The Update operator provides the same capability as the Load operator for setting an approximate number of errors captured before a job is terminated. The number is approximate because the Update operator sends multiple rows of data at a time to the Teradata Database. By the time the Update operator processes the message indicating that the error limit has been exceeded, the operator may have loaded more records into the error table than the actual number specified by the error limit.
When updating large amounts of data, it is not uncommon to encounter a data error that occurs repeatedly on each input record. Because an error can often be corrected long before errors are generated for all the records in a job run, consider using the ErrorLimit attribute to specify an approximate number of errors that can be tolerated before a job is terminated.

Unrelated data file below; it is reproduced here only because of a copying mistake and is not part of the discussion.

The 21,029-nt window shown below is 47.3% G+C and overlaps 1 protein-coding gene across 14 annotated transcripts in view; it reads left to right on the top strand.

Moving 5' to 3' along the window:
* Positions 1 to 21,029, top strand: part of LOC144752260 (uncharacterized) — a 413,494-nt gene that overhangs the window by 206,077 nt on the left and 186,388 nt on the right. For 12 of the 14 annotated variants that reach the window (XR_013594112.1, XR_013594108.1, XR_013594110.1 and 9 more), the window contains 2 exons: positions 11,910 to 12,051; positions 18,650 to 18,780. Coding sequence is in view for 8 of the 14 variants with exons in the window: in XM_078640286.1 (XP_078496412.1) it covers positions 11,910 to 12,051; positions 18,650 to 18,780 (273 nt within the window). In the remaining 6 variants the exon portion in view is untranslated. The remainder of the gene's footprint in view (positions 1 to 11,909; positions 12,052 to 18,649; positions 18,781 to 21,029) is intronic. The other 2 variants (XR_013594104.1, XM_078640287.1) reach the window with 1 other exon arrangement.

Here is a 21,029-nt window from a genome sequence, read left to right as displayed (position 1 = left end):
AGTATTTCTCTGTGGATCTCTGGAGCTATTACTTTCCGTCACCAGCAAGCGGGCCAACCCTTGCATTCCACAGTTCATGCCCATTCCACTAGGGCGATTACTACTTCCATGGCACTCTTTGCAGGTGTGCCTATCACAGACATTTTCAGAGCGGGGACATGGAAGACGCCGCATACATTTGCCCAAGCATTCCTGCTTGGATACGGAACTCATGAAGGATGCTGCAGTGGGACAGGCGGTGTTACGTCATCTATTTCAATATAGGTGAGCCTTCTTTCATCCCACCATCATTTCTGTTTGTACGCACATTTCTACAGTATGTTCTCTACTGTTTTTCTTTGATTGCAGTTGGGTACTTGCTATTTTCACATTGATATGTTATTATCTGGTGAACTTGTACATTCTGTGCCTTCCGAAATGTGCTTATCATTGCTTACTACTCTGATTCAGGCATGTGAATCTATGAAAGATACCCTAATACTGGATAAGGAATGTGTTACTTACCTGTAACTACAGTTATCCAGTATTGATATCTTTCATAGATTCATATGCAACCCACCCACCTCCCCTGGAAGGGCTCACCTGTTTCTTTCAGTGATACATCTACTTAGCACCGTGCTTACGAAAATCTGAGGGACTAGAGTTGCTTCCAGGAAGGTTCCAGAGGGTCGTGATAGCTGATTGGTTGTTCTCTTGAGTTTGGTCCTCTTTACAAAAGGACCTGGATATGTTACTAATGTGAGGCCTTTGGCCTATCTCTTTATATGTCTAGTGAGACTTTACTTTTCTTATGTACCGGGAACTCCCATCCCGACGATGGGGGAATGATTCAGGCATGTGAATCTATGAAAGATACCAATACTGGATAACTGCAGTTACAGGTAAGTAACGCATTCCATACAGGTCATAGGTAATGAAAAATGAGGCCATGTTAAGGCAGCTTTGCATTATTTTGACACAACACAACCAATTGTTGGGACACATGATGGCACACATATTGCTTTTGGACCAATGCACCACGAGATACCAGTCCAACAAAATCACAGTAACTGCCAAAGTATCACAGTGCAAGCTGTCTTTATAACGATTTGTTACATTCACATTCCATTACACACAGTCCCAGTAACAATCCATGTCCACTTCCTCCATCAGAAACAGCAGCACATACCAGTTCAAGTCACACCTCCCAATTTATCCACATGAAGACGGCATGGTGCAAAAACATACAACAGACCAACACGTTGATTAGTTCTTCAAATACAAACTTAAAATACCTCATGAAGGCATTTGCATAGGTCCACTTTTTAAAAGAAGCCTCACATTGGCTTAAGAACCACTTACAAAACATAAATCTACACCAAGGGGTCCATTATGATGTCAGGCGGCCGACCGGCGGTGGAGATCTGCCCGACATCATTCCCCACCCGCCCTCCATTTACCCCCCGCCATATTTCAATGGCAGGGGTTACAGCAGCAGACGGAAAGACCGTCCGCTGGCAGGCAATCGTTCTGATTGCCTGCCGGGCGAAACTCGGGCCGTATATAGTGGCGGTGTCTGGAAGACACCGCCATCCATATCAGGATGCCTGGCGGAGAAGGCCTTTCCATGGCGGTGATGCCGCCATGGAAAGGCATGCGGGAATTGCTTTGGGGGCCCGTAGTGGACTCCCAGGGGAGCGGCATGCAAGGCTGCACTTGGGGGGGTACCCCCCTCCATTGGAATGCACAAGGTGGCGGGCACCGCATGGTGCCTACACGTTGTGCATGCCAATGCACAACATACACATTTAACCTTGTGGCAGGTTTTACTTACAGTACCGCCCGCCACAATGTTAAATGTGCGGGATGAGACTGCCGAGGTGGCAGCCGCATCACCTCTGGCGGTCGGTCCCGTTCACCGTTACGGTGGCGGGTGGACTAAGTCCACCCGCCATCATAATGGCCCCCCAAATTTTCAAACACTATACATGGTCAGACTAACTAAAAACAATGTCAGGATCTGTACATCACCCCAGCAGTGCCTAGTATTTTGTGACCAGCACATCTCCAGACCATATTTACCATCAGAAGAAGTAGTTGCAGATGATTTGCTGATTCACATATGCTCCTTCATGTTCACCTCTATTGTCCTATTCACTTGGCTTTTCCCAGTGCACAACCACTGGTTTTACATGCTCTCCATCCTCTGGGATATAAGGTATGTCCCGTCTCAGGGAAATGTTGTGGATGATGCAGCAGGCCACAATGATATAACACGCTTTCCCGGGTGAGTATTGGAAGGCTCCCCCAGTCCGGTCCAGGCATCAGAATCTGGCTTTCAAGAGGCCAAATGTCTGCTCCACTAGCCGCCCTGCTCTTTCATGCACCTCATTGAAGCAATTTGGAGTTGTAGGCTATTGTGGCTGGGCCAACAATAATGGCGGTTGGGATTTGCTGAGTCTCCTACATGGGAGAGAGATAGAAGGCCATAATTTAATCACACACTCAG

Note that the ET table contains errors in rows detected during the acquisition phase (the loading of data). These are commonly data conversion errors. The second table is the UV table and contains rows that are detected to be in error during the application phase of the job. These errors are commonly “uniqueness violation” errors (hence the name UV).
The ErrorLimit specification applies to each instance of the Update operator, not to all instances combined. For example, if the limit is set to 1,000, a single instance must detect that 1,000 rows were inserted into error tables to terminate the job.
This limit is specified with the ErrorLimit attribute. Errors are counted only during the Acquisition Phase, so the number of error rows being placed in the ET table are counted towards the number set in the ErrorLimit attribute. This applies to each instance of the Update operator, not to all instances combined. Therefore, if an error limit is set to 1,000, a single load instance must detect that 1,000 rows are inserted into the error tables before the job is terminated.
The error limit can also be reached at checkpoint time. See the examples below.